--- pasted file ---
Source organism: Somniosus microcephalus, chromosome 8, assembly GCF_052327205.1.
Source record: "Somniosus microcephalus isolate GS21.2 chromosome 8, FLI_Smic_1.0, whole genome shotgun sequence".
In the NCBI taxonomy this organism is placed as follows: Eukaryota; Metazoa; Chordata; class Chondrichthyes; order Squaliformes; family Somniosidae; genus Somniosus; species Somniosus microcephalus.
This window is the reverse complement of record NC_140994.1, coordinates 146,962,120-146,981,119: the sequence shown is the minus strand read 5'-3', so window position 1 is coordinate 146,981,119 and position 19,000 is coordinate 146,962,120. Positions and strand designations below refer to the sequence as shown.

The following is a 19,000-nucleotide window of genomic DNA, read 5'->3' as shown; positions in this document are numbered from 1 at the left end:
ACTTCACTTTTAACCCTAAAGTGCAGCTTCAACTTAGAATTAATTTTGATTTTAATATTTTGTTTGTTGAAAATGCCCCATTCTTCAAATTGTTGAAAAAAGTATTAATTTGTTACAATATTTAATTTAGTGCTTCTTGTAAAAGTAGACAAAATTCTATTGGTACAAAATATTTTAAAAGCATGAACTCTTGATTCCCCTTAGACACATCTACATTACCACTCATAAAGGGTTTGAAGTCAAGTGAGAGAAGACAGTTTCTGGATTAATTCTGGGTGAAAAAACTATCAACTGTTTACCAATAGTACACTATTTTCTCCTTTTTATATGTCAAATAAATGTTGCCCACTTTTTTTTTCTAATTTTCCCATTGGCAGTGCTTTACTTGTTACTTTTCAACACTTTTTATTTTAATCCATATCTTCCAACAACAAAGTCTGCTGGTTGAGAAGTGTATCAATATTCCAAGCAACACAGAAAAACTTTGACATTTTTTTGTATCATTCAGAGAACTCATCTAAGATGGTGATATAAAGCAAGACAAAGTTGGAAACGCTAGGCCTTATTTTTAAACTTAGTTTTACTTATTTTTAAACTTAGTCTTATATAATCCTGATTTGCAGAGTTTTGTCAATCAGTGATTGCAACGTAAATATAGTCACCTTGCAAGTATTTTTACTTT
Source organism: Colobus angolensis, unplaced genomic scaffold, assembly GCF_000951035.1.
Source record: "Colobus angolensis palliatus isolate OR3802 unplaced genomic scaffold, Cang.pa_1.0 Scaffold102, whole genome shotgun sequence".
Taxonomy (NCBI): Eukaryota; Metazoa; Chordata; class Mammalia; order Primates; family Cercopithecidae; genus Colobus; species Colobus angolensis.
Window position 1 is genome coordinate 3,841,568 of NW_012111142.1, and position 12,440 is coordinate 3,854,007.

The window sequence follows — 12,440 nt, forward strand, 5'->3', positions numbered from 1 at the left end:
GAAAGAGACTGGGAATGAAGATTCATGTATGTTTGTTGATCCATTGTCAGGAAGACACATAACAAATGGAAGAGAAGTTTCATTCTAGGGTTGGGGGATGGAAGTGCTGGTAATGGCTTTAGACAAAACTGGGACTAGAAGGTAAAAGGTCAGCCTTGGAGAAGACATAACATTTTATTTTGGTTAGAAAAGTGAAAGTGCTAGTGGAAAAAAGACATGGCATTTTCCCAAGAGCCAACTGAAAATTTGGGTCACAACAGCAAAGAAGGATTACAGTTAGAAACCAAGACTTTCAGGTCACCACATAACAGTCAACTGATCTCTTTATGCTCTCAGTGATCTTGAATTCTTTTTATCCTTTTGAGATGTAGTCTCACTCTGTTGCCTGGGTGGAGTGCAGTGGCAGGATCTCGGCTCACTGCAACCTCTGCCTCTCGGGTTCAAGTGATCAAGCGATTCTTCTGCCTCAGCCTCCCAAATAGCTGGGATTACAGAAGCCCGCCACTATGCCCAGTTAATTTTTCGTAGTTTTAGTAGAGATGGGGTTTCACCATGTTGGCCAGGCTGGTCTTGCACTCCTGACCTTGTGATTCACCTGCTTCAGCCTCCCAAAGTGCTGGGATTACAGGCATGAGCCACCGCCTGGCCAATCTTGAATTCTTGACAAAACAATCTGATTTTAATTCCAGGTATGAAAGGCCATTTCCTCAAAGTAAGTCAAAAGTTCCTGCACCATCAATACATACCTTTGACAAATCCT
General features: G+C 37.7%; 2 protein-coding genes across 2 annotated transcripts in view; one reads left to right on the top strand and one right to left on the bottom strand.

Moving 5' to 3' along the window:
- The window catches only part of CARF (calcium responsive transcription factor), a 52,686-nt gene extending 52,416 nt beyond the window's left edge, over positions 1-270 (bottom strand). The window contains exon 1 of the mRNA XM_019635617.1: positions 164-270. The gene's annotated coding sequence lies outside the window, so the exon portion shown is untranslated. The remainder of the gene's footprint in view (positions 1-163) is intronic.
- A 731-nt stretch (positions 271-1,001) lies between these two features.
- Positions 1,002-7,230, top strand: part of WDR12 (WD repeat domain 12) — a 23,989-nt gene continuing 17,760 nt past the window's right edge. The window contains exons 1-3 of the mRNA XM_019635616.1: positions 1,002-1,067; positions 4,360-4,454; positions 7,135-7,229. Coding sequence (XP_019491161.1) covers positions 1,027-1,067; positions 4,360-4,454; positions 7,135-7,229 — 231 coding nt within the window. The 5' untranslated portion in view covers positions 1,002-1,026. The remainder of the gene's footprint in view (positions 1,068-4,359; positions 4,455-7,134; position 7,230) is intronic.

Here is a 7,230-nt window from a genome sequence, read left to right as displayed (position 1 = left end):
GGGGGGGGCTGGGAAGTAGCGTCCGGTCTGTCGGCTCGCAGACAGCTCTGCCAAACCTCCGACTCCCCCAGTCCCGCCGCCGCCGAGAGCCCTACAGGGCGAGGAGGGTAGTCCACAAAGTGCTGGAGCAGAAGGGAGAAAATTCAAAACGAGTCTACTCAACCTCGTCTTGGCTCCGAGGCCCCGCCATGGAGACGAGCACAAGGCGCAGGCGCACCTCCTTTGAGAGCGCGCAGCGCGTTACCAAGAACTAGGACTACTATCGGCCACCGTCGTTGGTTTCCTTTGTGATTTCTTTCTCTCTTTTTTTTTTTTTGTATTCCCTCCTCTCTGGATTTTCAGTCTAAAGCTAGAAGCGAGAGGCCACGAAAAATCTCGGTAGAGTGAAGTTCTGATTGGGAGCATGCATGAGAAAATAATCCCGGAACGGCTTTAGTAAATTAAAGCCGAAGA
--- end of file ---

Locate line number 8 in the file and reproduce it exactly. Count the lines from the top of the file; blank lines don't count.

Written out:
Source record: "Colobus angolensis palliatus isolate OR3802 unplaced genomic scaffold, Cang.pa_1.0 Scaffold102, whole genome shotgun sequence".